“Now that was …” Nic started.

Toga shook his head, pointing at her lips. She frowned, but stopped talking. Very few people knew Airlings could use the wind to spy on conversations. Rana was an Airling, and he had no doubt she was listening to their conversation. He would have done the same. As it was, when Nic stopped mid sentence, Toga saw the captain start to turn her head around, before she caught herself and stared forward. They would need to be careful from this point forward.

 

***

 

Armut waited until he heard the captain go below deck before he rose from where he was sprawled. He looked around. Toga and the Vampier were mingling with the arbahria crew. They’d probably already forgotten about him. Which was good. His job needed as little attention as possible.

Making sure no one was watching him, he followed the captain. Armut had ridden in arbahria ships before. He knew his way around. Most of them were Mutapa designs, and usually had similar layouts. After only trying a handful of passages, he found the captain’s cabin.

Armut paused. This was it. There was no going back from here. He would be betraying Toga, a man who had given him much business when most criminals didn’t trust him because he was a Noordian. It was Toga who had taught him how to take advantage of his dark skin, and blend in with Southern Issakyans. But what the man was planning was insanity. It was an abomination. One did not rob a gift to the Noordian Priestess!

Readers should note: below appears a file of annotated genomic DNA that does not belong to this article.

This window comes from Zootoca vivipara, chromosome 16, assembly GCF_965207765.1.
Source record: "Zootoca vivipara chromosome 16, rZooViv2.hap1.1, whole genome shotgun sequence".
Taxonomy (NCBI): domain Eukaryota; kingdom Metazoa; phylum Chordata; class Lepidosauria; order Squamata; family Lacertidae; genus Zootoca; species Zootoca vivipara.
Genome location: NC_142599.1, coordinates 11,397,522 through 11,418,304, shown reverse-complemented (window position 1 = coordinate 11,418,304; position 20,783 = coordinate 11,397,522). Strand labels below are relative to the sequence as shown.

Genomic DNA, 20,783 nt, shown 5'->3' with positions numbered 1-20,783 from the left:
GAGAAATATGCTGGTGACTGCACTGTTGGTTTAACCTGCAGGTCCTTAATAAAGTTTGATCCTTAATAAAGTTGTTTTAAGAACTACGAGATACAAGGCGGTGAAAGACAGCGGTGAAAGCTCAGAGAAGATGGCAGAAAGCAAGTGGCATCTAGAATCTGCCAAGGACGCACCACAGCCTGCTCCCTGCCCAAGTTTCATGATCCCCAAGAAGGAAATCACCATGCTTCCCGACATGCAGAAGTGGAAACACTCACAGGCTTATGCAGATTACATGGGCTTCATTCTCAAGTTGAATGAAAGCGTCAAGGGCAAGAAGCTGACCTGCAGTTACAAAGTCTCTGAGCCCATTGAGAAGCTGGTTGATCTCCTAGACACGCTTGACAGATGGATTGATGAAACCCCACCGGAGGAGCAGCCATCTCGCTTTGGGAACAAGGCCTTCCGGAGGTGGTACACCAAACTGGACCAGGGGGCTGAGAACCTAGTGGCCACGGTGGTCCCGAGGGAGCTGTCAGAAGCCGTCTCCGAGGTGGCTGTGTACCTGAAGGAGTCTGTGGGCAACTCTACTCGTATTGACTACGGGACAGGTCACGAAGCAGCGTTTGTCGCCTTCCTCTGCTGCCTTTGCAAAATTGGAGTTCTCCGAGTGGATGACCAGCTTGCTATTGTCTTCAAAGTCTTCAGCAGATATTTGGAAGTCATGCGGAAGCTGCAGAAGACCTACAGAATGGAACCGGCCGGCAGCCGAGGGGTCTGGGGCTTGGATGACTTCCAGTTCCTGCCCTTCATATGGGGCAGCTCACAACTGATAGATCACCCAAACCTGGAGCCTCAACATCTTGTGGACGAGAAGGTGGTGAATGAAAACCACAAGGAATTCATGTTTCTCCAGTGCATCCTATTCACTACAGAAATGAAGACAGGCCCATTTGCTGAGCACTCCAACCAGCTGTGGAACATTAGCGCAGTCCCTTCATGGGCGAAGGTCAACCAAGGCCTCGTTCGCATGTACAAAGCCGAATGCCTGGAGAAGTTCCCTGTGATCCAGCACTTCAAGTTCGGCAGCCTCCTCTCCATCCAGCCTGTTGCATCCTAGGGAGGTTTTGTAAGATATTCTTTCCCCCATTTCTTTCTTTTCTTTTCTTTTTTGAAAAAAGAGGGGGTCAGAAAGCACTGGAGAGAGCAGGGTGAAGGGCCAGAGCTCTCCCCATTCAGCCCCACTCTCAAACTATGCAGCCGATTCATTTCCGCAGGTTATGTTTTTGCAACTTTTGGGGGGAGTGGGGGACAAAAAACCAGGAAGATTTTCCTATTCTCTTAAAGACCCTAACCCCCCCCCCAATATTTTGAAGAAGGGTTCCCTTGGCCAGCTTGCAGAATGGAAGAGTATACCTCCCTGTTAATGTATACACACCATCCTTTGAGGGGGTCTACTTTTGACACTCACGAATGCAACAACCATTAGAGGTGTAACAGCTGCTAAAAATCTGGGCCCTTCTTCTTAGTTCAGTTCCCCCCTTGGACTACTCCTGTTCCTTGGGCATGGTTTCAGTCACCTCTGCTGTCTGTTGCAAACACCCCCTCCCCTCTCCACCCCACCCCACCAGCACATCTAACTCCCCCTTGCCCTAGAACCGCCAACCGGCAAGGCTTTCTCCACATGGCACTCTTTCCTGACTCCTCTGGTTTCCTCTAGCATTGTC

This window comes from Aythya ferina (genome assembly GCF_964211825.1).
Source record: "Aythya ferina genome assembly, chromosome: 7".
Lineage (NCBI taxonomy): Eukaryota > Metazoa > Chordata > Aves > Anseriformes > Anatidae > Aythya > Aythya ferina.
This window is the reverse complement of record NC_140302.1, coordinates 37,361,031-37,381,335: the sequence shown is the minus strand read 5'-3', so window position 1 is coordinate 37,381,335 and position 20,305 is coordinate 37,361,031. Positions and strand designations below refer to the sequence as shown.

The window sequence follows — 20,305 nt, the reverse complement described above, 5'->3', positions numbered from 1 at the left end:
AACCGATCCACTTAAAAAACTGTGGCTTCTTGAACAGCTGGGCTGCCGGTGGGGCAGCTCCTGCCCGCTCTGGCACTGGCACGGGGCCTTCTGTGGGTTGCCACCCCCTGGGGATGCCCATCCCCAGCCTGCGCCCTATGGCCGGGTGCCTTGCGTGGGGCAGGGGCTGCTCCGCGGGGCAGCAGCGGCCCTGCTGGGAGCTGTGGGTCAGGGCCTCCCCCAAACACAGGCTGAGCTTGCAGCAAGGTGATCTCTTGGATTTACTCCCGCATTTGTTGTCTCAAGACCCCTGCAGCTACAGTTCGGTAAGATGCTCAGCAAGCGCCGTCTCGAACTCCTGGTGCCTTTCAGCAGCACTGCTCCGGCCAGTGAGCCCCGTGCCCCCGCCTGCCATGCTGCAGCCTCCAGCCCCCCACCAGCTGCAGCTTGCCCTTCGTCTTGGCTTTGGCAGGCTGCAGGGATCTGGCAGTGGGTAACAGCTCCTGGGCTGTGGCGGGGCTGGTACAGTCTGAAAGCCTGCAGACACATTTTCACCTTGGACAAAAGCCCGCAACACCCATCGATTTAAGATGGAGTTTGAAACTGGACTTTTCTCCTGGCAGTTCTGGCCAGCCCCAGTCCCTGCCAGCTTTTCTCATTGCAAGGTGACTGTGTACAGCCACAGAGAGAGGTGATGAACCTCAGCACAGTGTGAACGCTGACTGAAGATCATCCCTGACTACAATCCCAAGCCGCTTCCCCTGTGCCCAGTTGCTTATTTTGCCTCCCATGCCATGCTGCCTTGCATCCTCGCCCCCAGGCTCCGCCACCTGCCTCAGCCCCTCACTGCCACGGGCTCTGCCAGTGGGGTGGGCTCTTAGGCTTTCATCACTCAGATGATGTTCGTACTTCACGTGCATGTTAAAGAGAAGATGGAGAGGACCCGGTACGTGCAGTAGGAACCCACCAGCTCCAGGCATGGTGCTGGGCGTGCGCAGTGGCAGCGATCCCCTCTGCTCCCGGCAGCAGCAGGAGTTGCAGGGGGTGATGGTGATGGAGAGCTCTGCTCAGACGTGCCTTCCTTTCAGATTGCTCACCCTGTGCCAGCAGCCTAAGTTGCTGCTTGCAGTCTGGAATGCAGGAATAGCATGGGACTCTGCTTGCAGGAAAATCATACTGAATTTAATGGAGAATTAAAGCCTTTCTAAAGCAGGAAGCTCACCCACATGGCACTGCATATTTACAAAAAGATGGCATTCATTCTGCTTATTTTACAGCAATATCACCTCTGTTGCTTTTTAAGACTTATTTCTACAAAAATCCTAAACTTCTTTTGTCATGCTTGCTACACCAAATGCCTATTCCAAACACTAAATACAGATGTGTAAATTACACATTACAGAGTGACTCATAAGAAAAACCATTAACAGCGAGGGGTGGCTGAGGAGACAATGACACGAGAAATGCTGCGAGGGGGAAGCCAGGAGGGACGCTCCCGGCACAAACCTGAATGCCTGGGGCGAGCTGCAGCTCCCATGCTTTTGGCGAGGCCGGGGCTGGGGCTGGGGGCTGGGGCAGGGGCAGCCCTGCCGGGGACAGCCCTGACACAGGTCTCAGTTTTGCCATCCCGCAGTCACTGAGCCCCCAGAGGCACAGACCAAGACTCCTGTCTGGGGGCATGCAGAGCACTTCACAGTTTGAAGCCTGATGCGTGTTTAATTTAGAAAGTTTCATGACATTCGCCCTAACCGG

“Did Your Eminence require something?”

Armut spun around. The captain was coming down the corridor, hand raised in a casual gesture. He could feel something tense up in the air around him. She was mentally preparing to wield her element.

He swallowed. “Captain. We need to talk.”

“I was wondering when. Being a Noordian with a Highland Vampier father, Jadumi mother, and Southern Issakyan cousins, I know it is not impossible for a Southerner to wield Elemental Power. But for a man from the remote and judgemental nation of Kwayera to be an Earthling? There must be a story there.” She opened the door, and Armut followed her in. “I intend on hearing that story.”